Text-Based Healthcare Communications



Dr. Keith Dressler headshot

Dr. Keith Dressler


In 2013, Chattanooga orthodontist Dr. Keith Dressler realized patients who needed to change an appointment time, ask clinical questions, or get details about their account balance were texting healthcare staff on their personal cell phones rather than calling the office. The problem: Personal health information was being shared on a digital medium that wasn’t secure or protected. A veteran entrepreneur in healthcare IT, Dr. Dressler created Rhinogram, a cloud-based, HIPAA-compliant platform for text-based communication. Today, Rhinogram has users in 47 states and 33 different healthcare specialties, including primary care, allergy, urgent care, pediatrics, dental, orthodontics, obstetrics, and behavioral health.


Rhinogram booth at convention


Why It’s a Company to Watch: 

The problem with other attempts at hybrid care is that they require downloading an app or logging into portals. Rhinogram gives the practice a textable number that is identical to the phone number they already have. Any staff member logged in to the system can reply when they see a message come in from a patient, and the answers to common requests can be templated as text or video responses. Clinicians, nurses, and office administrators do not have to type an original response; they simply click the related customized reply. If a text conversation needs to be taken to video, Dr. Dressler says, the virtual visit results in the same reimbursement as a face-to-face visit. The internal side of communications in Rhinogram, Team Chat, allows staff to communicate within the practice about patient care so personal health information is never exchanged on personal cell phones.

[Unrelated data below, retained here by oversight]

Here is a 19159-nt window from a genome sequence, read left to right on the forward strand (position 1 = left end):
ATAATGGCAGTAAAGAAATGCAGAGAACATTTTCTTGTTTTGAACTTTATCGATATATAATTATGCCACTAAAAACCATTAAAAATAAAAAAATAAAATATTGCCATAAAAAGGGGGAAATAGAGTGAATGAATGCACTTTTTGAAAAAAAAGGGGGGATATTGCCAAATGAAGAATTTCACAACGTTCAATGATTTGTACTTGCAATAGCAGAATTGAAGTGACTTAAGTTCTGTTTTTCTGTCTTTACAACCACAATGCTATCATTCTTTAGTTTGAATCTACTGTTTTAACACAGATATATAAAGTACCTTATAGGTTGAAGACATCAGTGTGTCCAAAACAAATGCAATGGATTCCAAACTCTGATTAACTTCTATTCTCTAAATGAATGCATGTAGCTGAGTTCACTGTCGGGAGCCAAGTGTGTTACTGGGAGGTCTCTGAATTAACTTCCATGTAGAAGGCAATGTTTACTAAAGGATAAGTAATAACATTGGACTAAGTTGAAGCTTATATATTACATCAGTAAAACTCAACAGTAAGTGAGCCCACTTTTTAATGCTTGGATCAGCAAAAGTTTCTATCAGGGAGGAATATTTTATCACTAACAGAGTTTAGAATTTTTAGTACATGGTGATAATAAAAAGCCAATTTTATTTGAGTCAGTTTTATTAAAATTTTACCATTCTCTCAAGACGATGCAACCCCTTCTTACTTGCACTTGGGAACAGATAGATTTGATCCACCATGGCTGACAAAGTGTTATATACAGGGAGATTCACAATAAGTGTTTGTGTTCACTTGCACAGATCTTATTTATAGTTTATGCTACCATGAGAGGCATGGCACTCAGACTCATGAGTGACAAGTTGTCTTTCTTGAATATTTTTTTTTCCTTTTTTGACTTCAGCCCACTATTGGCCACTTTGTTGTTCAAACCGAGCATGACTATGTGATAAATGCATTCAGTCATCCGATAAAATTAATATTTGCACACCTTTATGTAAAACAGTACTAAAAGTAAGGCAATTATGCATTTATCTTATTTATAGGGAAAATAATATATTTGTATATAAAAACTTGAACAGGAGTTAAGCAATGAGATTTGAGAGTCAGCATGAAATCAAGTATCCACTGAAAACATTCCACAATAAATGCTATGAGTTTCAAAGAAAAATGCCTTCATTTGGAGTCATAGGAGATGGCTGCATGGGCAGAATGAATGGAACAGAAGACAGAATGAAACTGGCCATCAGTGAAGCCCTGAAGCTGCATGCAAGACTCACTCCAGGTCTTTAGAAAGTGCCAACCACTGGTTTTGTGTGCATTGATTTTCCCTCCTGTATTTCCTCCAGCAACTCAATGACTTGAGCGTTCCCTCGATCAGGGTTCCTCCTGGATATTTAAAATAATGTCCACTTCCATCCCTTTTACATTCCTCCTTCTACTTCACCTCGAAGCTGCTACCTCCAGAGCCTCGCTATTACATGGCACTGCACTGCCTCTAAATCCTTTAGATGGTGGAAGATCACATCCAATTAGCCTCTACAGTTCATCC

2020 in Review:

Rhinogram completed integration with Athenahealth, Nextech, and Epic Systems, and within the first six months of 2020, added between 2.2 and 2.3 million new patients to the system. Sales grew 200% from 2019, and locally, the company was awarded Startup of the Year by CO.LAB. In the last quarter of 2020, Rhinogram filed for four new patents on its technology. 

Outlook for 2021:

The federal government allowed for non-compliant digital communications with patients last year because it was imperative to keep as many people home as possible while still having access to healthcare. This year, Dr. Dressler explains, providers know HIPAA compliance will be reinforced, driving Rhinogram revenue to perhaps 400 or 500% over 2020. The future of hybrid healthcare, he suggests, may also include the ability to take vital signs using facial and body recognition technology.



Tech-Forward Freight Management

Taimen Transport


Tamien Transport team


Derek Steele is a former contract manager for Tennessee Valley Authority (TVA), and Chris Wang got his start in logistics at Access America Transport. Joining forces with investor Jim Brunjak, the pair founded Taimen Transport on two plastic Rubbermaid tables in 2012. Taking their name from an aggressive fish Jim caught on a fly-fishing outing in Mongolia, the team says technology enables their logistics consultants to handle about four times more truckload freight volume per person than competitors. 


Tamien Transport logo painted on wall


Why It’s a Company to Watch: 

Taimen Transport’s transportation management software, Turvo, uses Google Maps to turn real-time traffic data into live shipment tracking updates that run every 45 seconds. This software along with FreightWaves Sonar allows brokers to use real-time market pricing data to help customers make shipping decisions. “If the market looks like it’s moving in the wrong direction, we can tell our customer, ‘You may want to ship this a few days early or a week early if it’s ready.’ Or, ‘If you can hold it two days, we can get you a better price then,’” Wang says.

2020 in Review:

Included in the Inc. 5000 list of fastest-growing privately held companies in the United States, Taimen Transport added Amazon as a customer last year. Brian Whitley, who served as the director of operations at UPS Freight and the president of Load One, came on as president at Taimen. “Our service has really grown with his network,” Wang says. “We’re now able to get your product picked up anywhere in the country within 90 minutes and put it on an airplane.”

Outlook for 2021:

Hiring will be a focus for the coming year. The company prides itself on its intensive one-month training program to set up new employees for success. Aimed at keeping as much of their business in Chattanooga as possible, Taimen will look for local business partnerships in insurance, banking, employee benefits, and the nonprofit sector. CS